24. Aaro S, Dahlborn M (1981) Estimation of vertebral rotation and the spinal and rib cage deformity in scoliosis by computer tomography. Spine 6:460–467

    Article  PubMed  CAS  Google Scholar 

  25. Ho EK, Upadhyay SS, Ferris L, Chan FL, Bacon-Shone J, Hsu LC et al (1992) A comparative study of computed tomographic and plain radiographic methods to measure vertebral rotation in adolescent idiopathic scoliosis. Spine 17:771–774

    Article  PubMed  CAS  Google Scholar 

  26. Somoskeöy S, Tunyogi-Csapo M, Bogyo C, Illés T (2012) Accuracy and reliability of coronal and sagittal spinal curvature data based on patient-specific three-dimensional models created by the EOS 2D/3D imaging system. Spine J 12:1052–1059

    Article  PubMed  Google Scholar 

  27. Mac-Thiong JM, Labelle H, Berthonnaud E, Betz RR, Roussouly P (2007) Sagittal spinopelvic balance in normal children and adolescents. Eur Spine J 16:227–234

    Article  PubMed  PubMed Central  Google Scholar 

  28. Vidal C, Ilharreborde B, Azoulay R, Sebag G, Mazda K (2013) Reliability of cervical lordosis and global sagittal spinal balance measurements in adolescent idiopathic scoliosis. Eur Spine J 22:1362–1367

    Article  PubMed  PubMed Central  Google Scholar 

  29. Roussouly P, Nnadi C (2010) Sagittal plane deformity: an overview of interpretation and management. Eur Spine J 19:1824–1836

    Article  PubMed  PubMed Central  Google Scholar 

  30. Legaye J, Duval-Beaupère G, Hecquet J, Marty C (1998) Pelvic incidence: a fundamental pelvic parameter for three-dimensional regulation of spinal sagittal curves. Eur Spine J 7:99–103

    Article  PubMed  CAS  PubMed Central  Google Scholar 

  31. Legaye J (2007) The femoro-sacral posterior angle: an anatomical sagittal pelvic parameter usable with dome-shaped sacrum. Eur Spine J 16:219–225

    Article  PubMed  PubMed Central  Google Scholar 

  32. Stagnara P, De Mauroy JC, Dran G, Gonon GP, Costanzo G, Dimnet J et al (1982) Reciprocal angulation of vertebral bodies in a sagittal plane: approach to references for the evaluation of kyphosis and lordosis. Spine 7:335–342

    Article  PubMed  CAS  Google Scholar 

  33. Roussouly P, Berthonnaud E, Dimnet J (2003) Geometrical and mechanical analysis of lumbar lordosis in an asymptomatic population: proposed classification. Rev Chir Orthop Reparatrice Appar Mot 89:632–639

    PubMed  CAS  Google Scholar 

  34. Tan KJ, Moe MM, Vaithinathan R, Wong HK (2009) Curve progression in idiopathic scoliosis: follow-up study to skeletal maturity. Spine 34:697–700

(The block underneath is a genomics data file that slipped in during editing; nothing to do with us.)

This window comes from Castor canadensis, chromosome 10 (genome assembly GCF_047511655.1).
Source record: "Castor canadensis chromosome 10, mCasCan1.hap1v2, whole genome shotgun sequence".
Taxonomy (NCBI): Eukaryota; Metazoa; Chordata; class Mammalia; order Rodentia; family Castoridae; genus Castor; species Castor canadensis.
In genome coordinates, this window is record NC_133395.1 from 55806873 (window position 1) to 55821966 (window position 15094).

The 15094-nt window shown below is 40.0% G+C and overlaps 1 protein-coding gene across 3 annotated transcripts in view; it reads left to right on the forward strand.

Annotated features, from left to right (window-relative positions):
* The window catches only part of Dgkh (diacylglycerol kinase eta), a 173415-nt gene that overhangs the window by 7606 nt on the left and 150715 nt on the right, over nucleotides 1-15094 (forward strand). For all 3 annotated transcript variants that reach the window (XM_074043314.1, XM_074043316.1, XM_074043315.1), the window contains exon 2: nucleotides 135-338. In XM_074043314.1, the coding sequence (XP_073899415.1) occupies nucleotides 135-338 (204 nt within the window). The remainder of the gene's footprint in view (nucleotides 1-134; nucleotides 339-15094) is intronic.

Article  PubMed  Google Scholar 

  35. Lenke LG, Betz RR, Harms J, Bridwell KH, Clements DH, Lowe TG et al (2001) Adolescent idiopathic scoliosis: a new classification to determine extent of spinal arthrodesis. J Bone Joint Surg Am 83:1169–1181

    PubMed  Google Scholar 

  36. Cobb JR (1948) Outline for the study of scoliosis. Instructional Course Lectures. Am Acad Orthop Surg 5:261–275

    Google Scholar 

  37. Perdriolle R, Vidal J (1985) Thoracic idiopathic scoliosis curve evaluation and prognosis. Spine 20:546–553

    Google Scholar 

  38. Nash C, Moe JH (1969) A study of vertebral rotation. J Bone Joint Surg 51:223–229

    PubMed  Google Scholar 

  39. Drerup B (1984) Principles of measurement of vertebral rotation from frontal projection of the pedicles. J Biomech 17:923–935

    Article  PubMed  CAS  Google Scholar 

  40. Illés T, Somoskeöy S (2013) Comparison of scoliosis measurements based on three-dimensional vertebra vectors and conventional two-dimensional measurements: advantages in evaluation of prognosis and surgical results. Eur Spine J 22:1255–1263

    Article  PubMed  PubMed Central  Google Scholar 

Download references


The authors would like to thank Aymeric FREMEAUX for the surface 3D reconstructions of the spine.

Author information

Authors and Affiliations


Corresponding author

Correspondence to Nathalie Boutry.

Rights and permissions

Open Access This article is distributed under the terms of the Creative Commons Attribution License which permits any use, distribution, and reproduction in any medium, provided the original author(s) and the source are credited.

Reprints and permissions

About this article

Check for updates. Verify currency and authenticity via CrossMark

Cite this article

Amzallag-Bellenger, E., Uyttenhove, F., Nectoux, É. et al. Idiopathic scoliosis in children and adolescents: assessment with a biplanar X-ray device. Insights Imaging 5, 571–583 (2014).

Download citation

  • Received:

  • Revised:

  • Accepted:

  • Published:

  • Issue Date:

  • DOI: